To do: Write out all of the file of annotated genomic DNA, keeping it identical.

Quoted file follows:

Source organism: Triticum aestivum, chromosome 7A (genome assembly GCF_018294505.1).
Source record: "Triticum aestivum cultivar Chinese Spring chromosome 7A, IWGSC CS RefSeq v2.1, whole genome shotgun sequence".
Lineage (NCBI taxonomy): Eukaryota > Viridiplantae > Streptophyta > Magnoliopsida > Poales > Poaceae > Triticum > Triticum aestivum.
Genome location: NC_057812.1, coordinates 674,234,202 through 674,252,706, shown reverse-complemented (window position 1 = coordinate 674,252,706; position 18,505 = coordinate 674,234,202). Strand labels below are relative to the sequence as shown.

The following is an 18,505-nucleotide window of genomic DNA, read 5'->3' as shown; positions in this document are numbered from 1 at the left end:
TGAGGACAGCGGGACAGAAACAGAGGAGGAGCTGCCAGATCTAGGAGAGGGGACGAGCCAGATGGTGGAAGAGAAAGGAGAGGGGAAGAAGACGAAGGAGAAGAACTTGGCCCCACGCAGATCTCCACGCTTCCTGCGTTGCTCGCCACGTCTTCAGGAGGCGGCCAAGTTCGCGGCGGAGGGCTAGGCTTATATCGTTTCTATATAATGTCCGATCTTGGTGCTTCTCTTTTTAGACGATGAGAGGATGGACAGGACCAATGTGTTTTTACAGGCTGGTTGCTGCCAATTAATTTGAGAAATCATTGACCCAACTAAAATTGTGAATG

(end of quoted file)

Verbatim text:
Source organism: Triticum aestivum, chromosome 7A (genome assembly GCF_018294505.1).
Source record: "Triticum aestivum cultivar Chinese Spring chromosome 7A, IWGSC CS RefSeq v2.1, whole genome shotgun sequence".
Lineage (NCBI taxonomy): Eukaryota > Viridiplantae > Streptophyta > Magnoliopsida > Poales > Poaceae > Triticum > Triticum aestivum.
Genome location: NC_057812.1, coordinates 674,234,202 through 674,252,706, shown reverse-complemented (window position 1 = coordinate 674,252,706; position 18,505 = coordinate 674,234,202). Strand labels below are relative to the sequence as shown.

The following is an 18,505-nucleotide window of genomic DNA, read 5'->3' as shown; positions in this document are numbered from 1 at the left end:
TGAGGACAGCGGGACAGAAACAGAGGAGGAGCTGCCAGATCTAGGAGAGGGGACGAGCCAGATGGTGGAAGAGAAAGGAGAGGGGAAGAAGACGAAGGAGAAGAACTTGGCCCCACGCAGATCTCCACGCTTCCTGCGTTGCTCGCCACGTCTTCAGGAGGCGGCCAAGTTCGCGGCGGAGGGCTAGGCTTATATCGTTTCTATATAATGTCCGATCTTGGTGCTTCTCTTTTTAGACGATGAGAGGATGGACAGGACCAATGTGTTTTTACAGGCTGGTTGCTGCCAATTAATTTGAGAAATCATTGACCCAACTAAAATTGTGAATG